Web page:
Rev. Horatio N. Taplin was born at East Corinth, Vt., August 7, 1817. He was converted in the eighteenth year of his age, and joined the Church Street Methodist society, Boston. There he remained two years, when he became convinced that God called him to preach the gospel, and returned to Corinth, to make preparation therefor. Soon afterward, he entered the Newbury Seminary, where he remained two years, and received a local preacher's license. In May, 1841, he married Susan Ketchem, of Barre, Vt., and in June following, joined the New Hampshire Conference. He subsequently labored as follows: At South Newmarket, two years; Hampton, two years; Epping, two years; Manchester Center, one year; Landaff, two years; Enfield, one year; Sandwich, two years. In October, 1854, he was prostrated by typhoid fever, which destroyed his physical energies, and induced quick consumption. He rose on the morning of January 19, 1855, complained of faintness, and immediately expired, leaving a widow and three children. Brother Taplin was an acceptable preacher and a faithful pastor. In promoting the interests of Sabbath-schools and in gaining the affection of the young he excelled.
In 1844 REV. JOHN F. ADAMS supplied at Hampton; the following year REV. JAMES M. YOUNG. In 1856 REV. CHARLES H. CHASE was appointed here; and through his efforts, the parsonage was procured, at an expense of about six hundred dollars. The next preacher was REV. HENRY NUTTER, who remained two years. He was the first to occupy the parsonage, and before he left, a new church was built, at a cost of fifteen hundred dollars. It was dedicated by Rev. Benjamin R. Hoyt, in November, 1848. A good revival was enjoyed, and thirteen were baptized by the pastor. The next year, Rev. A. M. Osgood was reappointed here; followed by REV. IRA A SWEATLAND, in 1850, and REV. MATTHEW NEWHALL, in 1851.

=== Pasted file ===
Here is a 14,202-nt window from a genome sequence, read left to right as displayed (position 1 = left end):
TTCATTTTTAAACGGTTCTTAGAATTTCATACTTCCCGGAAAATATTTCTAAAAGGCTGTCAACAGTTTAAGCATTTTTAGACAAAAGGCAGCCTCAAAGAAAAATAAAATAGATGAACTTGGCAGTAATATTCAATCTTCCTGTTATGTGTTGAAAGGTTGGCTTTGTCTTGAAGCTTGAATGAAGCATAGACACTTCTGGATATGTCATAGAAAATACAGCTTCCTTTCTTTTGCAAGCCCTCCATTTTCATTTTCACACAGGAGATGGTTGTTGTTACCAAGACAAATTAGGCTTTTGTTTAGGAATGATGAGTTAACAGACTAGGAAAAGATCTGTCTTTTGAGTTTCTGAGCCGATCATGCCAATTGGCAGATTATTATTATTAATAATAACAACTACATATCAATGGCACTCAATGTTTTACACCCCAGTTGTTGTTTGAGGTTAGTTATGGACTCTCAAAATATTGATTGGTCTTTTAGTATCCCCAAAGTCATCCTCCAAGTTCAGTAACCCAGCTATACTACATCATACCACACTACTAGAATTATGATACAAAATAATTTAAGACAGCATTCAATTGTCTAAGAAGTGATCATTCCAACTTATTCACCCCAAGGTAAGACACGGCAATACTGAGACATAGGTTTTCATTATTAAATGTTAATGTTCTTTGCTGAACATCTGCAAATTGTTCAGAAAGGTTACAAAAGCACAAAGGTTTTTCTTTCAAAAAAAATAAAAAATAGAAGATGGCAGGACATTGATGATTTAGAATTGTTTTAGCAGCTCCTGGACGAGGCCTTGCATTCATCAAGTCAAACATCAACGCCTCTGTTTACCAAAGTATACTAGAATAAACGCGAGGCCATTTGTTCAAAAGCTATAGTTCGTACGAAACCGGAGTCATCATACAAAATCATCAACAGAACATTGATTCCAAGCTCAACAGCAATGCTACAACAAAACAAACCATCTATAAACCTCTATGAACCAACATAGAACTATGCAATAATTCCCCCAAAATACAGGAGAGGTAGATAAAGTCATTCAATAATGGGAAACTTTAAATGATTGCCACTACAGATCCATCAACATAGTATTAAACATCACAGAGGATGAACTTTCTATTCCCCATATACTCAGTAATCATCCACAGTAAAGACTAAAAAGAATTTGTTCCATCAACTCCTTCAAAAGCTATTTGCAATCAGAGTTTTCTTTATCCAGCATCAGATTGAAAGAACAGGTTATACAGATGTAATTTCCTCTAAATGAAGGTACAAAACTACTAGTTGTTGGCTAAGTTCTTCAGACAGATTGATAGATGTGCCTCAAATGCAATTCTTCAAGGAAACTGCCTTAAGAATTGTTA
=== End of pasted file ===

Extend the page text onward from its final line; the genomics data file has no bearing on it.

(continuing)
In 1852 Rev. Abel Heath was appointed here by the Conference held at Nashua; but he was there taken with typhoid fever, and in a few days died. Mr. Newhall remained therefore, the second year, and labored faithfully and with good success. He was followed by REV. JAMES M. HARTWELL, one year. REV. JOHN ENGLISH came in 1854, and remained two years. He also enjoyed a good revival. Being an earnest and faithful man, he will be remembered with gratitude by many true friends in Hampton.
REV. JOHN W. JOHNSON, stationed here in 1856, preached with great acceptance for two years, and his labors were not in vain in the Lord. About twenty-two were baptized as the fruits of the revival.
The history of the church, to this point, was furnished by REV. NATHANIEL N. CHASE, who followed Mr. Johnson in the pastorate, and himself labored faithfully the next two years. Subsequently, he was stationed here one year more. Mr. Chase has since died, after a long and useful career as pastor of churches, and agent of the New Hampshire Bible Society. Succeeding pastors of the Hampton church have been:
|Rev. Joseph Hayes||1860||Rev. Elihu Scott||1872-3-4|
|Rev. F. K. Stratton||1861-2||Rev. J. H. Knott||1875-6|
|Rev. S. F. Whidden||1863||Rev. J. P. Frye||1877-8|
|Rev. E. Lewis||1864||Rev. A. B. Carter||1879-80|
|Rev. N. L. Chase||1865||Rev. J. F. Spalding||1881-2-3|
|Rev. A. C. Coult||1866||Rev. H. B. Copp||1884-5-6|
|Rev. A. A. Cleaveland||1867-8||Rev. W. C. Bartlett||1887-8-9|
|Rev. G. W. Ruland||1869-70||Rev. C. M. Howard||1890|
|Rev. S. J. Robinson||1871||Rev. Noble Fisk||1891-2|
REV. ELIHU SCOTT, the first pastor for a term of three consecutive years, after he became superannuated, removed permanently to Hampton, where he spent the last years of his life, revered by the entire community. Here his wife died, in 1884; and after four more years, he, too, was gathered to his fathers, in a good old age; having been a faithful preacher of the Word, and long a trusted officer of the Conference. Both were laid to rest in the Hampton cemetery.
In September, 1881, the church building was removed to its present site, nearer the centre of the town; and, largely through the untiring zeal of Mr. Spalding, the pastor, it was thoroughly and tastefully remodelled and furnished with a bell, at a cost of thirty-one hundred dollars and much gratuitous labor. The work was pushed vigorously, and the church rededicated, January 5, 1882, Rev. Dr. B. K. Pierce preaching the sermon.
Connected with this church is a sewing society, which has been carried on uninterruptedly for many years; the Ladies' Missionary Society is of more recent date; and an Epworth League was organized in the latter part of Rev. Mr. Bartlett's pastorate.